The aim of the project was to illustrate the dramatic effect of food price inflation in Turkey in an intuitive and engaging way, drawing on official data from the years 2009, 2014 and 2019.
As the Turkish economy went into recession late last year, skyrocketing food prices have been a huge story in the country, affecting every household. Inflation jumped to 20% last year while food price increases accelerated to 31 percent in January 2019 from 25.1 percent in December 2018.
The editorial idea was to illustrate what is essentially a data story based on dry official statistics in a way that links the figures directly to people’s everyday lives, their daily meals, their kitchens and their larders.
We selected five traditional dishes cooked by everyone, broke them down into their ingredients and presented the cost of each as well as the overall dish in form of a recipe along with engaging illustrations. We included data from three years to allow a broader perspective of food price inflation over time.
What makes this project innovative?
The project is innovative in that it makes economic concepts and statistics accessible in a new and interactive way, drawing the user into experimenting with the data through a game style experience. Linking inflation statistics with a familiar everyday concept like a recipe book breaks down a barrier that exists for consumer uncomfortable with pure figures, tables and charts. The US experience is built around giving the user a variety of choices to click and swipe, depending on the platform. Readers can choose between five familiar recipes, guaranteeing an instant engagement as food and cooking are such elementary aspects of everyday life while also stimulating active debate. The second choice is to explore the prices of each dish as a total expenditure for a four person meal, as well as the individual prices of each ingredient, listed in recipe style format under an engaging and appetising picture. An inflation index in percentage indicating the rise between the different data points is also shown.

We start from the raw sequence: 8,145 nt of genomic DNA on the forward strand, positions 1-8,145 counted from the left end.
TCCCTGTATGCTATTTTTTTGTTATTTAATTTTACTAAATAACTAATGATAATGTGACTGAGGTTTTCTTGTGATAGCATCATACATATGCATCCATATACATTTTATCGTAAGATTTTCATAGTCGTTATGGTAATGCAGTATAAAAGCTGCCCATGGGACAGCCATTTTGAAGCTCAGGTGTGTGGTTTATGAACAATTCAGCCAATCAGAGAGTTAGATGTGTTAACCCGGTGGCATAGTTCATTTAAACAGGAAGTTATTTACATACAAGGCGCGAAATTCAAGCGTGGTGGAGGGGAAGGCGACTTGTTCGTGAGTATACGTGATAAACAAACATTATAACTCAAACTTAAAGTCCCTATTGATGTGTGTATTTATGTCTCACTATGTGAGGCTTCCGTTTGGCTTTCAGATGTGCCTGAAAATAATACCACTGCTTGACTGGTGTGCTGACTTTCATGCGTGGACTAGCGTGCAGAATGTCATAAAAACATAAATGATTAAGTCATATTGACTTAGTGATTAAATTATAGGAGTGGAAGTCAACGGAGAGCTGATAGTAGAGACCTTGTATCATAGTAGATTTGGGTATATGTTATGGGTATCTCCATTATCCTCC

What was the impact of your project? How did you measure it?
The Impact has been brilliant, both in terms of performance data as well as qualitative feedback. (Data derived from internal data monitoring tools as well as social media site analytics tools) Website traffic (BBC Turkce) Visits: 16.500 clicks (3x overperforming) 50% of the website audience found the story through social media. Interestingly, 50% of the social referrals found the story through ‘messaging and emails’ rather than Facebook or Twitter, indicating the increasing prominence of chat apps such as Whatsapp. Social performance Twitter: https://twitter.com/bbcturkce/status/1113554874543767563 Total engagement of 4 separate Tweets: 9.5k (6.0x overperforming on avg.) Facebook https://www.facebook.com/bbcturkceservisi/photos/a.10150910936388822/10156600873863822/?type=3&theater Total engagement: 18k (5.8x overperforming) (This was a photo post with URL added on at the end of post message) Instagram story Total impressions: 14.590, Link clicks: 343 Qualitative feedback Several local media outlets used the interactive and turned it into still images to use ion their own the stories. This did travel well for them, although we don’t have exact figures. Turkey’s most visited news site Sozcu was among these outlets and gave BBC Turkce credit in an interesting way: (see quote below) “Unfortunately, neither us, nor any other media organization in Turkey covered this story. The BBC explores how food inflation in Turkey is impacting the kitchen. How much did the dishes cooked at home cost 10 years ago, and how much now? Here's the answer to the question …” SEE: https://www.sozcu.com.tr/2019/ekonomi/turkiyede-evde-yemek-yapmak-10-yilda-ne-kadar-pahalandi-4280296/ https://www.haberler.com/turkiye-de-4-kisilik-bir-yemegin-maliyeti-10-11913795-haberi/
Source and methodology
Selection of recipes: We prioritized a variety of products and tried to pick the most common vegetables and meat varieties used in traditional recipes as much as possible. In the end we had around 20 different types of ingredients. In order to avoid controversy over the recipes, the ingredients and the amounts suggested, (food can easily turn into a very heated topic in Turkey), we used the Culture Ministry’s portal which presents a range of recipes examples. We also paid attention to picking ingredients included in the official inflation basket. Prices: For the price indices, we used data from the Turkish Statistical Institute. We picked three data points: February 2009, February 2014 and February 2019. We used the datasets of the TSI for inflation basket and took the prices from there. The prices there are given per kilogram, so we calculated the price for the given amounts in each recipe from that basis. However, we left out common ingredients that are used in pretty much every meal and can be found in an average kitchen such as butter, salt, water, black pepper, other spices.
We used different tools such as HTML/CSS/JS - vanilla JS, Excel to collect the data, Photoshop to create the assets or Sketch and Marvel for prototyping. We also test all our products to make them accessible. A good appetite was required for this project!
Josh Rayman, Developer, Near East Digital Alice Grenie, UX Designer, Near East Digital Irem Koker, Journalist/Data journalist, BBC Turkish Enis Senerdem, Senior Journalist, BBC Turkish Leoni Robertson, Data Journalist, BBC Near East Digital